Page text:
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Heritage Golfer Megan Conder Finds Herself On The Fringe Heritage Golfer Megan Conder Finds Herself On The Fringe
Heritage golfer Megan Conder has a chance to be her school’s first golfer to reach State.   By ERIK STORDAHL | Contributor. Photo courtesy... Heritage Golfer Megan Conder Finds Herself On The Fringe

Heritage golfer Megan Conder has a chance to be her school’s first golfer to reach State.

  By ERIK STORDAHL | Contributor. Photo courtesy

It was a Saturday morning and Megan Conder was explaining her goals for the season until she was interrupted.

“Whoa! All of a sudden it just started pouring rain here,” said Conder, a golf phenom who was on the phone in Brentwood.

Does that mean no practice? Yes. But this was already a scheduled day off. The Heritage High homecoming dance was later that night and she needed time to do her nails and fix her hair. So, no golf whatsoever today.

A day off during golf season is rare for Conder, the two-time defending Bay Valley Athletic League champion, but she let it be known she’ll be playing the next day. And probably every day for the next two months as she strives to make it to the state tournament – her top goal for the season.

The accomplishment would put a bow on a remarkable high school career and cement her as, perhaps, the greatest golfer in her school’s young history.

* * *
Conder and her sister, Lauren, started golfing in 2005 through their local First Tee chapter. Lauren, now a senior at Richmond University in Virginia, went on to star at Heritage where she was the first golfer in school history to qualify for the California Interscholastic Federation Northern California Tournament, the qualifier for the CIF State Championship.

Megan quickly followed in her sister’s footsteps.

Last year, she captured her second league title for Heritage and qualified for NorCal when she finished tied for second at the North Coast Section Division I Championship. She posted a respectable score of 76 at NorCal but failed to advance to the state tournament. Still, 2012 served as a notice to her competition.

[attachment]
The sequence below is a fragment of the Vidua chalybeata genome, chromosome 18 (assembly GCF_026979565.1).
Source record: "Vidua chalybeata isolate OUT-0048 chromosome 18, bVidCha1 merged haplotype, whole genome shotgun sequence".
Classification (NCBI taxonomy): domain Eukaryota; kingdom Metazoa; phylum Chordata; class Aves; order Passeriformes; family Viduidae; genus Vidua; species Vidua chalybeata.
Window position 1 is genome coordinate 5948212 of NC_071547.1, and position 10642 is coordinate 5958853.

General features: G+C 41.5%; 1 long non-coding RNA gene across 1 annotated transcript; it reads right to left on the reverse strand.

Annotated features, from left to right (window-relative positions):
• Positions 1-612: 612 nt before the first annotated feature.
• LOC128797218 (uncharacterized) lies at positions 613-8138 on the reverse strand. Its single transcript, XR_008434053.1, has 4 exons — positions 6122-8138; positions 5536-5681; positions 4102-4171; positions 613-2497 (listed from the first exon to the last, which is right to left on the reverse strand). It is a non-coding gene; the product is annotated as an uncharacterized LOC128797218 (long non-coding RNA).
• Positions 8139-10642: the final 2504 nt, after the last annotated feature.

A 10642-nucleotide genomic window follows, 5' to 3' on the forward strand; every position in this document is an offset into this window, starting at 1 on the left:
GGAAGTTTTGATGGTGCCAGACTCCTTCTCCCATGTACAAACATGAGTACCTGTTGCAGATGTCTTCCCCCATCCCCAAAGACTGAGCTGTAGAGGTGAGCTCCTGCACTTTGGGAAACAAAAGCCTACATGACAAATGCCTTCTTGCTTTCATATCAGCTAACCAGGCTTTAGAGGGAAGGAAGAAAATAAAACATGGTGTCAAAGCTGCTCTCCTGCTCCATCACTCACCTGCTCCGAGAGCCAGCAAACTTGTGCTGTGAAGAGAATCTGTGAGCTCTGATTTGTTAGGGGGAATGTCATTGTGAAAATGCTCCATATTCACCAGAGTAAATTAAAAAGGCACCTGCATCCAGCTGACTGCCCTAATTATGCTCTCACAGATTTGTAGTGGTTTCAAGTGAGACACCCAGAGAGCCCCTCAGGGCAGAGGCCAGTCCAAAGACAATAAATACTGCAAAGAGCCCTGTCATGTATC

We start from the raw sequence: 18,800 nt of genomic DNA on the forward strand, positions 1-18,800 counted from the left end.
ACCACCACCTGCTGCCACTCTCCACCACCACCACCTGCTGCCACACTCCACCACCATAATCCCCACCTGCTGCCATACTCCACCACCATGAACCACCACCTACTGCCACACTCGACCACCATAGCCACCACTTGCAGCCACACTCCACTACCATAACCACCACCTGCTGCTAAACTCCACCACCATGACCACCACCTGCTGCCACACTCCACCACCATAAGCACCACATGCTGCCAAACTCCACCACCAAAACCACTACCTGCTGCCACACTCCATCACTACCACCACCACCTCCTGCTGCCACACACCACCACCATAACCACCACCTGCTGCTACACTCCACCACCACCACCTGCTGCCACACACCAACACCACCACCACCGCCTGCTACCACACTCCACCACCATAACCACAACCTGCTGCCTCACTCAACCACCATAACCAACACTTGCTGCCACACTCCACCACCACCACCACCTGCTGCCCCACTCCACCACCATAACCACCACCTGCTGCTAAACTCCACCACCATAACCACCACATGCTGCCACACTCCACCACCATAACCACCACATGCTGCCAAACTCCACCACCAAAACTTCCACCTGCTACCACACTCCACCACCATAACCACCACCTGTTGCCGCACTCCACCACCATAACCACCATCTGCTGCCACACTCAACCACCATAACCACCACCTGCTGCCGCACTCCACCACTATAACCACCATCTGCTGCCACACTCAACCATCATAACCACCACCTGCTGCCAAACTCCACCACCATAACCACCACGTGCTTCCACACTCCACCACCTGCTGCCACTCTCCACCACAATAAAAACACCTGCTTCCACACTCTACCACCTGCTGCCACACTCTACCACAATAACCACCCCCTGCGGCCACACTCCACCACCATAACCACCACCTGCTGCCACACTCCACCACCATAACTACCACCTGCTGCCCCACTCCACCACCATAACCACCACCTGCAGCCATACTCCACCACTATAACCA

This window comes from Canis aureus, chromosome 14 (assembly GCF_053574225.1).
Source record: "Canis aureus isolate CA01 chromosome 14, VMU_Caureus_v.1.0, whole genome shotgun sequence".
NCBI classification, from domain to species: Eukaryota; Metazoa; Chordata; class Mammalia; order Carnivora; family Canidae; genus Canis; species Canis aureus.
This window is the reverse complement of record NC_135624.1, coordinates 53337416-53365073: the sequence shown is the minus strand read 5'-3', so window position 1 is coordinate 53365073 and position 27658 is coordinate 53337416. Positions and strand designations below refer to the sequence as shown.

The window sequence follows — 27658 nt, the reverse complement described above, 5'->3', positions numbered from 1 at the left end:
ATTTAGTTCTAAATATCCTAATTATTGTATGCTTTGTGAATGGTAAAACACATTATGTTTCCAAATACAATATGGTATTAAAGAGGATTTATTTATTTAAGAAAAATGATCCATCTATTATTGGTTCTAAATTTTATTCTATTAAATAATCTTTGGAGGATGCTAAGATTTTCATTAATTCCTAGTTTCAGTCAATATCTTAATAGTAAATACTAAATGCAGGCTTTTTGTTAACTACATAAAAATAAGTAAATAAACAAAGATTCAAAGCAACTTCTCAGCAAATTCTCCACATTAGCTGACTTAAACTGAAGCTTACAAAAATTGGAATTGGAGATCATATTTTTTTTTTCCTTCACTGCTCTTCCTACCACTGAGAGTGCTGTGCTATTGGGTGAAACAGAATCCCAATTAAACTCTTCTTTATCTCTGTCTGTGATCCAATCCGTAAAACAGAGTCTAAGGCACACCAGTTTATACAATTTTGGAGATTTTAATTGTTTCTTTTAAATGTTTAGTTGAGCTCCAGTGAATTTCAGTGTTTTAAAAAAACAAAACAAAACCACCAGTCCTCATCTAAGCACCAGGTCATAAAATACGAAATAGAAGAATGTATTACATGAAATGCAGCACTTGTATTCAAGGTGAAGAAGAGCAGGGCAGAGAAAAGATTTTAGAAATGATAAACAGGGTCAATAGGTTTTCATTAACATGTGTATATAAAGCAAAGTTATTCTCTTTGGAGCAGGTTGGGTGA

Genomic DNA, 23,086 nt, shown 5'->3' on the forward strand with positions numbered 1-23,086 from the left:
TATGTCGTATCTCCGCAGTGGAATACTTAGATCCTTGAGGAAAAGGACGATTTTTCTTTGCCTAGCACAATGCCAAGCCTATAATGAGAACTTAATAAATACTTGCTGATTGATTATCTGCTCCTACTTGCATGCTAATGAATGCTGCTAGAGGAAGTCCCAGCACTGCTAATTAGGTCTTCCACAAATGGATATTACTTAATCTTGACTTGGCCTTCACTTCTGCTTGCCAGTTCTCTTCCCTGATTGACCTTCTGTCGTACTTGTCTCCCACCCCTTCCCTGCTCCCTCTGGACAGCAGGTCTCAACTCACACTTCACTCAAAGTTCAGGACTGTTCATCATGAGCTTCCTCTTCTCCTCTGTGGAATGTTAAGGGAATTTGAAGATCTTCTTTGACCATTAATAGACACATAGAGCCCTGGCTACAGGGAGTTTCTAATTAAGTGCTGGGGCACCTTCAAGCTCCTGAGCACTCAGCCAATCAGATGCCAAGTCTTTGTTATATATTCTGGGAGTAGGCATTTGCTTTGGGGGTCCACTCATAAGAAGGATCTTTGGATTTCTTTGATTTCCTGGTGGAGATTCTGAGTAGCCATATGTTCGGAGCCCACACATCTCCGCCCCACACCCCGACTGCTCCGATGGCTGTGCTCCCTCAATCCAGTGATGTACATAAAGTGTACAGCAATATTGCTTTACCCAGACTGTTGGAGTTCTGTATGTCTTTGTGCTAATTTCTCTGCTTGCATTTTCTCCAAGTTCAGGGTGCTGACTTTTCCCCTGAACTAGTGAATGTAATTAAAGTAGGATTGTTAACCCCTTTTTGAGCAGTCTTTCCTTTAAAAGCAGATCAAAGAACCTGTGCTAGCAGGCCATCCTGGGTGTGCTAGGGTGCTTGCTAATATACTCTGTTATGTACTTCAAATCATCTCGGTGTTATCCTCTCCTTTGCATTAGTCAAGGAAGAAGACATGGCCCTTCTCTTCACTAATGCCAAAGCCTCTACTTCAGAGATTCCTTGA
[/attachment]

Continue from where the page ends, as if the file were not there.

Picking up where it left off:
“I think last year was probably my first time where I said hard work pays off,” said Conder. “I’ve been playing golf for a long time. All the accolades from NCS and this summer was a wake-up call.”

Conder dedicated her summer vacation to golf. Hitting the links, working out, lifting weights — four to six hours a day. What parts of her game did she work on?

“I worked on my short game,” Conder said, “and the little things that make a big difference.”

The hard work paid off at the NCGA qualifier for the USGA Jr. Girls Championship. She tied for third shooting a 74, punching her ticket to the prestigious event in Fort Wayne, Indiana.

* * *
With a full summer’s work under her belt, Conder is now focused on her senior year.

“She’s very consistent with her game,” said Heritage golf coach Mark Tinder. “She hits her tee shots. She’s very good with the short game. She is a smart putter. If she misses a putt, it’s just a tap in.”

Lauren Conder agrees about Megan’s ability on the course but adds there’s something else.